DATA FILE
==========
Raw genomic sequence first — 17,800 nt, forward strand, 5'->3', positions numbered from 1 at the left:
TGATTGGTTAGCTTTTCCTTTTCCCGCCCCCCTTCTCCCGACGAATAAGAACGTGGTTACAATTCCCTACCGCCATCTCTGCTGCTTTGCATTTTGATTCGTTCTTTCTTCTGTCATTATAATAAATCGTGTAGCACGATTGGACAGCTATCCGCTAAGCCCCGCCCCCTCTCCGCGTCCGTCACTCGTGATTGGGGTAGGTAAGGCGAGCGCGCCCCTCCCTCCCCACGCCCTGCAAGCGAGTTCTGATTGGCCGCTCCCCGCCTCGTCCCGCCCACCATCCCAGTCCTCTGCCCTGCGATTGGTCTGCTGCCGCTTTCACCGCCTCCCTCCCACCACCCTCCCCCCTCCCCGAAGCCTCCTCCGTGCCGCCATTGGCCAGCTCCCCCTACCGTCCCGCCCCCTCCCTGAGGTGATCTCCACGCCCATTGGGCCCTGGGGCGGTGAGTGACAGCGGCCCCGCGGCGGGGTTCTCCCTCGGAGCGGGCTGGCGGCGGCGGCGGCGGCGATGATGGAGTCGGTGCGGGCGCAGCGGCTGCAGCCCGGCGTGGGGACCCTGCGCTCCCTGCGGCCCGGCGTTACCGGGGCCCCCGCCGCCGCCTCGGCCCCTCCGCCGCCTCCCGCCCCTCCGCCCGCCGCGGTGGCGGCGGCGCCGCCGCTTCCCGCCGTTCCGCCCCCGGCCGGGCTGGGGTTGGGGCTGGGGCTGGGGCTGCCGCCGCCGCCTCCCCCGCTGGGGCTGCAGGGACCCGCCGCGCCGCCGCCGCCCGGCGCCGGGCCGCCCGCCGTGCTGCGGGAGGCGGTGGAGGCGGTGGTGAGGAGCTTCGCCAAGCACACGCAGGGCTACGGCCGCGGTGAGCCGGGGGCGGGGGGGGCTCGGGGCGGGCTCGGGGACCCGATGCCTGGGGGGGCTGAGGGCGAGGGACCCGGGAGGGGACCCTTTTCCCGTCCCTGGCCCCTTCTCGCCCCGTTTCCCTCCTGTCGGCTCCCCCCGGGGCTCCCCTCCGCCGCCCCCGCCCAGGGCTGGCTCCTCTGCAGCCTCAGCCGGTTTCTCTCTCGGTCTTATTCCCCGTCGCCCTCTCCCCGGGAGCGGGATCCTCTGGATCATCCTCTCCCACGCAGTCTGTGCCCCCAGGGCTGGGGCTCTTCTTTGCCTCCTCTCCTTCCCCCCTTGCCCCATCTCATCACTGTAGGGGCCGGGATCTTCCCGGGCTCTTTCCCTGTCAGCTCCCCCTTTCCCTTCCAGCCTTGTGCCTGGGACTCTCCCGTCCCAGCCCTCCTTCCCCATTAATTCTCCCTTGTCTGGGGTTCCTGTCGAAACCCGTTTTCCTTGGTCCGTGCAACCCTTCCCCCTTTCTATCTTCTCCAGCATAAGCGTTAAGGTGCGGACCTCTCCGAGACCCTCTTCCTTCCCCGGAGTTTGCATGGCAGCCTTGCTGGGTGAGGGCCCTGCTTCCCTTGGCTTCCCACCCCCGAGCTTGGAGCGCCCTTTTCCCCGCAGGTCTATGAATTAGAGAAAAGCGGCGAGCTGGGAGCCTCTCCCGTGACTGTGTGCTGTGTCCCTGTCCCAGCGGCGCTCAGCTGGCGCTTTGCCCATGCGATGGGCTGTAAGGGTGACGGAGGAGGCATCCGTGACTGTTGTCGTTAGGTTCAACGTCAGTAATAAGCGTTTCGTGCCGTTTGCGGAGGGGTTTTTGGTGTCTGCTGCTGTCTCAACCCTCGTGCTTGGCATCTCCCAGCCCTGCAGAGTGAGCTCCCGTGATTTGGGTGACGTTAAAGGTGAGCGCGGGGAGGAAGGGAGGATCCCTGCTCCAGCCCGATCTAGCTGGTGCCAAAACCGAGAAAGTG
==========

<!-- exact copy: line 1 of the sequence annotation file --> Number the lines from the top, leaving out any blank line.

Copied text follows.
Raw genomic sequence first — 17,800 nt, forward strand, 5'->3', positions numbered from 1 at the left: